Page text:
Updike entertains no such thoughts. He doesn’t even care to argue against them. Balzac, when he had conceived the idea for his Human Comedy, ran through the streets of Paris to his sister’s house crying, “I have become a genius!” But Updike gives what seems a well-rehearsed impression that he is tooling around the golf course and not claiming to be anything special. Modesty is his own extravaganza. Perhaps there was a moment early in his career when, in the old style, Updike did want to hint at larger ambitions. The first of his installments, Rabbit, Run, from 1960, made a point of stringing together sentences without using many commas, as if to make you recognize that, like James Joyce or John Dos Passos, Updike could convey the brilliance of his insights only by fracturing the ordinary conventions of grammar and punctuation.

Maybe he should have gone on with that kind of showiness, as if to insist that he, too, is a genius. He might have made it clear that he is a novel-writing counterpart to a poet like, say, John Ashbery, a man of the avant-garde, fascinated, as Ashbery is, by the rhythmic interplay of the outer world and the inner mind—might have shown himself to be a son of Joyce and not, as some people take him to be, of Sinclair Lewis. He might have won over the earnest hipsters of the reading public, who have never been able to forgive him his Republican car-lot landscapes. But modesty is not just an affectation with Updike, something he can kick over at whim. And in “Rabbit Remembered” this modesty finally outdoes itself, not just because of the way he half-conceals his new installment behind a hedge.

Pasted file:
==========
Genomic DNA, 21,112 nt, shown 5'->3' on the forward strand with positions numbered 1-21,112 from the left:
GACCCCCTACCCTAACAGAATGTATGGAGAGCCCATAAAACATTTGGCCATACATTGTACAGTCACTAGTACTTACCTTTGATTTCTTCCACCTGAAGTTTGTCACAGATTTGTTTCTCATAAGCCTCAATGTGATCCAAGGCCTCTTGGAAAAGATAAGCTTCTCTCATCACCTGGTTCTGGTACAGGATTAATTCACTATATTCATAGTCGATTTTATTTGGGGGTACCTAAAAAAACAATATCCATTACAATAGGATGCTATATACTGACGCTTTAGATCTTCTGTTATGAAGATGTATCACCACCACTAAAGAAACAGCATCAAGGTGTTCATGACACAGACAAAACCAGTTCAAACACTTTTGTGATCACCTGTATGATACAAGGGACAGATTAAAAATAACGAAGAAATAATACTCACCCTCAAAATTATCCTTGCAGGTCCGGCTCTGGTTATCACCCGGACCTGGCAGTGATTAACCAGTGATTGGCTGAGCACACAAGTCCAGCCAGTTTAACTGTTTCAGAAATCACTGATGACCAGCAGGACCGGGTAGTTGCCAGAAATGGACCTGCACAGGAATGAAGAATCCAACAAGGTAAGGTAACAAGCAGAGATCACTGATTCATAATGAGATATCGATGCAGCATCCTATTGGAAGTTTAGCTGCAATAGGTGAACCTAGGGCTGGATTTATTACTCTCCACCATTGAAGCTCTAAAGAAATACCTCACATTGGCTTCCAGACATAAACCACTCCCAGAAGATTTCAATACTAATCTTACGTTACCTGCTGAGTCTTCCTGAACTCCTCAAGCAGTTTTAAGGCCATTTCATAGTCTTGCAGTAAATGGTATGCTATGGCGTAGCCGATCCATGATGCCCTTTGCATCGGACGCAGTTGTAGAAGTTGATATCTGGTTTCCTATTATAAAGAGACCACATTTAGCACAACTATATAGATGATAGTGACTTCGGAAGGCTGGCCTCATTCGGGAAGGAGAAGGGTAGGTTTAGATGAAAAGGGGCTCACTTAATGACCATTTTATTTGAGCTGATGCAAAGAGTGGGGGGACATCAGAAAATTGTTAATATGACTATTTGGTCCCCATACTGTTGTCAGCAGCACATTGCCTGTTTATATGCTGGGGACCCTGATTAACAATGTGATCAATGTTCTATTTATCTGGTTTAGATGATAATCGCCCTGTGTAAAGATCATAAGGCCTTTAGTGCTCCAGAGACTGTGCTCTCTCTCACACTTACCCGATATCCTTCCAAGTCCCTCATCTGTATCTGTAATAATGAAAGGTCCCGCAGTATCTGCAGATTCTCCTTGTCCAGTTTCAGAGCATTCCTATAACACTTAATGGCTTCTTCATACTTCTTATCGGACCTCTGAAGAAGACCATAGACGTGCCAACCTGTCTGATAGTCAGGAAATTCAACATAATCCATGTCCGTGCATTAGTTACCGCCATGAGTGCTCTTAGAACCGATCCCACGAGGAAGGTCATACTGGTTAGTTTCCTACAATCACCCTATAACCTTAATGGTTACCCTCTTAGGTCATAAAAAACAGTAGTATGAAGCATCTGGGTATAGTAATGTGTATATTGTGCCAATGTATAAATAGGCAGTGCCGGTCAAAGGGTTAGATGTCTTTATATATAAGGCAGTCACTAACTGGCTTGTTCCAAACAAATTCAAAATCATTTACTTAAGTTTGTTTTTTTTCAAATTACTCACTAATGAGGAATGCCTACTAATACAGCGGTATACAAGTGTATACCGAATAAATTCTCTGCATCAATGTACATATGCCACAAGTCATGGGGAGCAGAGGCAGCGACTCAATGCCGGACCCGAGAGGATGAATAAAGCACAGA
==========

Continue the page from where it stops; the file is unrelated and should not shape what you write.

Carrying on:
Each installment in the Rabbit series takes place ten years after the previous one, and “Rabbit Remembered” is set in 1999–2000, forty years after Rabbit, Run and ten years after Rabbit Angstrom’s death in Rabbit at Rest. Rabbit’s illegitimate daughter, Annabelle, a hospital nurse—born from his affair in Rabbit, Run with Ruth, a hapless prostitute—looks up Rabbit’s widow, Janice, and his son Nelson. The son would like to see Annabelle accepted into the family, and he invites her to join Janice and her new husband and the husband’s sons and daughter-in-law for Thanksgiving dinner. But the evening degenerates into nasty arguments about Bill Clinton and his sins. The daughter-in-law, “in a kind of orgasm, visibly quivering,” cries out, “It’s the sleaze!” But Annabelle and Nelson share a sympathy for the persecuted President (which we are made to feel is a lot like sharing a sympathy for the late Rabbit), and they strike up a friendship. Annabelle even starts a romance with Nelson’s childhood pal, Billy, who has turned up out of nowhere, after many years. The millennial computer disasters of Y2K fail to occur. E-mails dart back and forth.